In fact, it did not stop China’s island-building in the South China Sea nor put to a halt North Korea’s nuclear weapons program as U.S. paid more attention to Syria, Iraq, Afghanistan and Ukraine in the last two to three years.
At present, US security aid remains the lowest for East Asia and Pacific region despite Washington’s “ironclad” commitment, a rhetoric unmatched by action.
For 2019, the Philippines will get about $58 million in total security assistance (see table below), but zero amount was allocated from the Southeast Asia Maritime Security Initiative, the centerpiece program in the former Obama administration’s “rebalance to Asia” policy.
For instance, only $42 million in foreign military financing (FMF) will go to East Asia and Pacific region this year, or less 1% of the US State Department’s total $5.3 billion FMF budget for 2019, according to Eric Sayers of the Center for a New American Security (CNAS). The Philippines will get $30 million and Vietnam gets $12 million. Indonesia and Mongolia, which used to receive FMF assistance.
FMF funds are a form of security assistance mechanism by the State Department to build the military capacity of front-line ally and partner states. The transfer of three Hamilton-class cutters, the most powerful ocean-going vessels in the Philippine Navy. were funded by FMF funds
The amount pales in comparison with the volatile Near East region with over $5 billion ($3.3 billion for Israel, $1.3 billion for Egypt, $350 million for Jordan, $50 billion for Lebanon) and Pakistan with $80 million. Thus, the Philippines is the only non-NATO major ally with the least military support. FMF funding in the region has been falling despite Obama’s “rebalance to Asia” policy.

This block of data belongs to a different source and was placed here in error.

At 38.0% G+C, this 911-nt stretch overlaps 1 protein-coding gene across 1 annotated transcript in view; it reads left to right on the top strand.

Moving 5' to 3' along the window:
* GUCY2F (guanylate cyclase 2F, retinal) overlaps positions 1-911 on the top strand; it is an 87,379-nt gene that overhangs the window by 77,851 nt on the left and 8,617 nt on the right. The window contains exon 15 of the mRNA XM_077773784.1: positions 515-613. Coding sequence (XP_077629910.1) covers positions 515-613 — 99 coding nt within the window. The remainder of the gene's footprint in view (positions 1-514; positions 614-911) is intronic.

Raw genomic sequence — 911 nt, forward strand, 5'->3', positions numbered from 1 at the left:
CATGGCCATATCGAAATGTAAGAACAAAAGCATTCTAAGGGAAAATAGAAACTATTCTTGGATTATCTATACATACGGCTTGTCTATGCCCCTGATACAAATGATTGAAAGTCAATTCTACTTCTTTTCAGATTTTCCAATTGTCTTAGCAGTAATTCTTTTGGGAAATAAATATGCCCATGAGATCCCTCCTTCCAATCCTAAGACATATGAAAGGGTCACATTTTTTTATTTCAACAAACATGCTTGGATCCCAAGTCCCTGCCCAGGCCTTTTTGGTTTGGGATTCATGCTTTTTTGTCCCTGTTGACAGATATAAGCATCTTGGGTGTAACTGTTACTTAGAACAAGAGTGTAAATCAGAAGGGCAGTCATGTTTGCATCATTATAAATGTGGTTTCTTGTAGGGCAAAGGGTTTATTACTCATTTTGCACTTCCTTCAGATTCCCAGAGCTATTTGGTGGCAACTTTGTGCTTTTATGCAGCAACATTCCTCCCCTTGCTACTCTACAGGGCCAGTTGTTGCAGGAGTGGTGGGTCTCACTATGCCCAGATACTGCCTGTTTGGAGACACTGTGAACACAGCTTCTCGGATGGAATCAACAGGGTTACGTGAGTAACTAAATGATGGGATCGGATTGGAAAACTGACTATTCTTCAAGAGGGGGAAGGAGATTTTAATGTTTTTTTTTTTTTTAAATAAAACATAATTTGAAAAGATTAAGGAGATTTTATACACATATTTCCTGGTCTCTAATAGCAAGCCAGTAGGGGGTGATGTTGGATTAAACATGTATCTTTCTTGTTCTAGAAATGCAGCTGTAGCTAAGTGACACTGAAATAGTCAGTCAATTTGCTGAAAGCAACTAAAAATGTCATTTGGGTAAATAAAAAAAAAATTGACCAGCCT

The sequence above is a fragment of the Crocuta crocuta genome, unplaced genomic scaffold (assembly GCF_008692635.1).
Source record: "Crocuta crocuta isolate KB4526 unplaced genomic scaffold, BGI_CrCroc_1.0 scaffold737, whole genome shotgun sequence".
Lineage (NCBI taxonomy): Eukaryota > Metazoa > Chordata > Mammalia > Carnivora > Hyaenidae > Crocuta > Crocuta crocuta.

In terms of military training and education, Sayers said the East Asia and Pacific region will get only $9.8 million this year, the lowest allocation compared to other areas – Europe and Eurasia get $26.1 million; Middle East has $15.1 million; South and Central Asia receive $11.1 million; and the Western Hemisphere has $11 million.
Jordan and Lebanon alone were expected to get $6.5 million, the same amount allocated to Indonesia, Malaysia, Mongolia, Sri Lanka and Vietnam combined. The Philippines will get $2 million, again the least amount for any non-NATO ally.
Although there is growing acceptance that the Indo-Pacific and US-Chinese competition represents America’s most pressing long-term challenge, Sayers said there remains a stark contrast between how the administration and Congress continue to budget for Asian security matters compared to other international issues.
He said the priorities in Europe are quickly resourced, supported, and even expanded, while similar actions in the Indo-Pacific are increased modestly and under tight budgetary scrutiny. An example is the Southeast Asia Maritime Security Initiative, which was allocated with $84 million for the entire region in 2019, slashed by both the Senate and House of Representatives from Pentagon’s request of $98 million.
In an attempt to correct the inequity of funds and reflect US security priorities, both houses of Congress came up with ARIA, but Sayers said it remains unclear if the $1.5 billion a year funds for the legislation will be made available.
It appears that the United States has not moved on from its Cold War approach, which was to take on Russia’s challenge in the European theater but neglect its allies and partners on the other side of the globe.
Lorenzana’s call for a review of the treaty is relevant and timely. Obama’s “ironclad” commitment and Trump’s recent reassurance are empty rhetoric until the Philippines gets what it deserves as America’s longtime partner and only non-NATO major ally in Southeast Asia. – Rappler.com
A veteran defense reporter who won the Pulitzer in 2018 for Reuters’ reporting on the Philippines’ war on drugs, the author is a former Reuters journalist.